The most heart rending is of 18 year old east German brick – layer , Peter Fechter who became one of the first victims of the Berlin Wall’s border guards while trying to cross over to what was then West Berlin.
After he was shot down he lay bleeding and crying for help in full view of both East and west German guards and yet no help was given.
Demonstrations after the death of Peter Fecter
Border at Checkpoint Charlie marked by bricks
The fall of the Berlin Wall
It’s always the small people who change things. It’s never the politicians or the big guys. I mean, who pulled down the Berlin wall? It was all the people in the streets. The specialists didn’t have a clue the day before.
November 9, 1989 saw a new travel law when after the dramatic events such as a massive flight of inhabitants of the GDR via Hungary and big demonstrations in Leipzig on Mondays and after much discussion , the leader of East Berlin’s communist party , Günter Schabowski, said at about 7 p.m. in somewhat unclear words that the border would be opened for “private trips abroad”. Little later, an onrush of East Berliner’s towards West Berlin began, and there were celebrations at the Brandenburg Gate and at the Kurfürstendamm in West Berlin. On November 10, demolition works began with the aim of creating new border crossings. On November 12, a checkpoint at the Potsdamer Platz was opened, and on December 22, a checkpoint for pedestrians was opened at the Brandenburg Gate. So-called “wall woodpeckers” hammered pieces out of the wall, many of which were sold as souvenirs. A few larger segments were officially donated or sold.
On July 1 1990, an economic, monetary and social union between East and West Germany was formed, and all restrictions concerning travels were dropped. The wall had vanished almost completely by 1991; there are a few remainders at the Bernauer Strasse, the Niederkirchnerstrasse (near the building of the former Prussian parliament, now housing the parliament of Berlin) and as the 1.3 km long “East-Side-Gallery” near the railway station “Ostbahnhof”.
The Eastside gallery
On February 1997, a red line was painted on the pavement at the former “Checkpoint Charlie” to mark the course of the former Berlin wall. This line shall reach a length of 20 km and shall be replaced by two rows of paving stones.
Checkpoint Charlie (alpha,bravo,charlie) was the name given by the Western Allies to the best-known Berlin Wall crossing point between East Berlin and West Berlin during the Cold War.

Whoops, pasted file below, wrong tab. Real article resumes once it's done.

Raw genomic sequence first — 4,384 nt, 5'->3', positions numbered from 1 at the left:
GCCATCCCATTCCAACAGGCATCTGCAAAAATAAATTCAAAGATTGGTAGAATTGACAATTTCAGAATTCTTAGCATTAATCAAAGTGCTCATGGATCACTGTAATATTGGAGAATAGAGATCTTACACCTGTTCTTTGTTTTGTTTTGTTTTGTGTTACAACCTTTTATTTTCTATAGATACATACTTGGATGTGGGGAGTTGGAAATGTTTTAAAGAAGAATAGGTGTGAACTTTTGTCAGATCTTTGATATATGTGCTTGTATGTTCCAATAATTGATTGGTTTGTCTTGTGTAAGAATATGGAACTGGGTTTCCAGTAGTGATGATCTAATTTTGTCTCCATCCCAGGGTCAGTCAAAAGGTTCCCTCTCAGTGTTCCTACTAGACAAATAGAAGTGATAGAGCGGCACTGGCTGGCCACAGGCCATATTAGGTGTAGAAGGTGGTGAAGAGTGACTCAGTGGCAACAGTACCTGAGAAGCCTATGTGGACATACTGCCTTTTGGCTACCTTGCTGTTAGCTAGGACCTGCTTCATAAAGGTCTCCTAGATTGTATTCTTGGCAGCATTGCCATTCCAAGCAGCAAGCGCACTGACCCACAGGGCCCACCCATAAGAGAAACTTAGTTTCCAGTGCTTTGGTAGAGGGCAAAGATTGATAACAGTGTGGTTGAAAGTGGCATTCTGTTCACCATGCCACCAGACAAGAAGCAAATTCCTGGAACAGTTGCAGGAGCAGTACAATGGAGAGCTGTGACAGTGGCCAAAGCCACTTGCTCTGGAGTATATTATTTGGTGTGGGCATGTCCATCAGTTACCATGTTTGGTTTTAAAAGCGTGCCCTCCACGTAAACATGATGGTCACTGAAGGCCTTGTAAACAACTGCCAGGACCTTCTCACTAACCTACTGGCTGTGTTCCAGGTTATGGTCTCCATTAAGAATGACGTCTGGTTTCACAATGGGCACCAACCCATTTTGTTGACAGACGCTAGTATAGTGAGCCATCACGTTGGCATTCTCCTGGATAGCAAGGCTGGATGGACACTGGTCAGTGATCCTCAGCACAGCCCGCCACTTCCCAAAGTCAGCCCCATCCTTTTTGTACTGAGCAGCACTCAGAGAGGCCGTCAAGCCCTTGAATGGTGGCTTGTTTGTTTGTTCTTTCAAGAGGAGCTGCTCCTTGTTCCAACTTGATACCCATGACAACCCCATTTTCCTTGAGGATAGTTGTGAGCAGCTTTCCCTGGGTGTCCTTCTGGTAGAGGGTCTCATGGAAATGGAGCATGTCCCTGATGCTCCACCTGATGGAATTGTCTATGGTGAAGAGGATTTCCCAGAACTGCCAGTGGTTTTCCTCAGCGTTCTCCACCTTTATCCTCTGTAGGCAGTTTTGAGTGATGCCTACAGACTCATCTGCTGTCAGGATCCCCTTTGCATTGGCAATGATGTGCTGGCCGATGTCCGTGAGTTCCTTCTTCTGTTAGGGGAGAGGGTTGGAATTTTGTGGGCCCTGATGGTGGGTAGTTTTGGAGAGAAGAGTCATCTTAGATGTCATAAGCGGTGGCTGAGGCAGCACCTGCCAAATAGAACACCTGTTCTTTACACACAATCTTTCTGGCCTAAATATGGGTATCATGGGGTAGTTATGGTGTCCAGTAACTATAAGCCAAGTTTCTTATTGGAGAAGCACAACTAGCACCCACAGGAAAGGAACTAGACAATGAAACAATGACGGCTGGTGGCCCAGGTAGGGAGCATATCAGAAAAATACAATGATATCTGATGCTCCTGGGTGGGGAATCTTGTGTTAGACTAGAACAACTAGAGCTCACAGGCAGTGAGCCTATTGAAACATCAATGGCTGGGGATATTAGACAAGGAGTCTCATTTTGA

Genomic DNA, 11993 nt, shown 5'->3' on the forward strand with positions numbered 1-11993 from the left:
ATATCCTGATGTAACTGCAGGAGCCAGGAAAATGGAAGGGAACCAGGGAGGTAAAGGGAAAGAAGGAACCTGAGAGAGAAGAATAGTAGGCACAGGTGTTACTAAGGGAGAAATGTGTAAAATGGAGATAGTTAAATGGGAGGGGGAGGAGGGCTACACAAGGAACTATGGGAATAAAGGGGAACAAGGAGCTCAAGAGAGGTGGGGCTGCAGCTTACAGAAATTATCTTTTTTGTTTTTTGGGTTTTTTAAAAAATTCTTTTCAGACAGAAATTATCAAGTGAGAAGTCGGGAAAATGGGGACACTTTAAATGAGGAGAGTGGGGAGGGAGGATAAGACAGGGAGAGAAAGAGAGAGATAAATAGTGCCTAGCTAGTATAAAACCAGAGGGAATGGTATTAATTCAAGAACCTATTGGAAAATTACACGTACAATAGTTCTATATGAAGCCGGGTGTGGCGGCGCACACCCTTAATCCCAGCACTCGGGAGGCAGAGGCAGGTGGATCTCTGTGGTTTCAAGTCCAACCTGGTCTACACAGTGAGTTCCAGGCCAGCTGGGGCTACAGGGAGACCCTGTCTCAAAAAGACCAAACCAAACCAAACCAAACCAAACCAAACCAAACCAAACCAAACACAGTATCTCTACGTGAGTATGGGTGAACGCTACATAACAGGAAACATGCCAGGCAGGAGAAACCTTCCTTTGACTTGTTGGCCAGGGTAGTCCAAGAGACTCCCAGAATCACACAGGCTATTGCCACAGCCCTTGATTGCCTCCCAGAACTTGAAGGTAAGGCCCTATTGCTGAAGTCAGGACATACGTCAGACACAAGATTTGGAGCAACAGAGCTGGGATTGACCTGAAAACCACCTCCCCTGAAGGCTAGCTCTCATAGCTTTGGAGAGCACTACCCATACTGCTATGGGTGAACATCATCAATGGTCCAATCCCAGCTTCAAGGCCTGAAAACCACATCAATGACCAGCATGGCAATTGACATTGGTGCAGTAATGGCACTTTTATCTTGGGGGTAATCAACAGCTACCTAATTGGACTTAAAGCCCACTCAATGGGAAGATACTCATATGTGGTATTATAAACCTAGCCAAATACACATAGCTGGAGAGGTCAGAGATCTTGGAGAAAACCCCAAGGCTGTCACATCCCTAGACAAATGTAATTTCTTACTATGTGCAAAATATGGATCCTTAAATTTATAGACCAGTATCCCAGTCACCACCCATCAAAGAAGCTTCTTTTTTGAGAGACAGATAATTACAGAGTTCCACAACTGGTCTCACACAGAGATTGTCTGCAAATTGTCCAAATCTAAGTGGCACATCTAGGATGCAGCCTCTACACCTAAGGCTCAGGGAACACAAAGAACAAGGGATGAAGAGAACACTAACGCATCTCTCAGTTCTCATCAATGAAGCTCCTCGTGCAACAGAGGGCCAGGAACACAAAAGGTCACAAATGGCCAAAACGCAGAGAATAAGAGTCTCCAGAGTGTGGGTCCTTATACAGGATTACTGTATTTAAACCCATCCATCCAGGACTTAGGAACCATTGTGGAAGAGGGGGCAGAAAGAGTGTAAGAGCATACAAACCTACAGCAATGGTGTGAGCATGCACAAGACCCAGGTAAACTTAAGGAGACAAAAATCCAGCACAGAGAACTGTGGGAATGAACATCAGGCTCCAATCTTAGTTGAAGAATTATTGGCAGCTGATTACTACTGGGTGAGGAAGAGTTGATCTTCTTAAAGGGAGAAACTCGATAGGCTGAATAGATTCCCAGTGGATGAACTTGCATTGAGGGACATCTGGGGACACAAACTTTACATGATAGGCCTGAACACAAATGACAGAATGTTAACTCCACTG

Checkpoint Charlie became a symbol of the Cold War, representing the separation of east and west.
Museum at Checkpoint Charlie was created to document the so-called “best border security system in the world” (in the words of East German general Heinz Hoffmann). On display are the photos and related documents of successful escape attempts from East Germany, together with the escape apparatus: hot-air balloons, getaway cars, chairlifts, and a mini-U-Boat.
The checkpoint’s gate has been replaced by larger-than-life posters of a young American soldier facing east and a young Russian soldier facing west.
The rebuilt guard station now hosts two actors playing American guards who pose for photos.They charge 2 euros for it and 5 for a stamp. They even greet you in your language. We played guessing games. Italiano?, Espanyol?” till I told them I am an Indian. he promptly said Namaste and Dhanyawaad.
Some pictures from the Open air museum to the Berlin Wall, near Checkoint Charlie
Collage made by me. They show the historic moments in the history of the Wall
Top 10 Berlin Wall Movies
TIME looks back at 10 movies that were set in the time of the Wall—and now have outlasted it.
Kennedy’s iconic visit to Checkpoint Charlie and the moment when Soviet tanks rolled up to Checkpoint Charlie
Soon after the construction of the Berlin Wall, a standoff occurred between U.S. and Soviet tanks on either side of Checkpoint Charlie. It began on 22 October as a dispute over whether East German guards were authorized to examine the travel documents of a U.S. diplomat named Allan Lightner passing through to East Berlin to see the opera.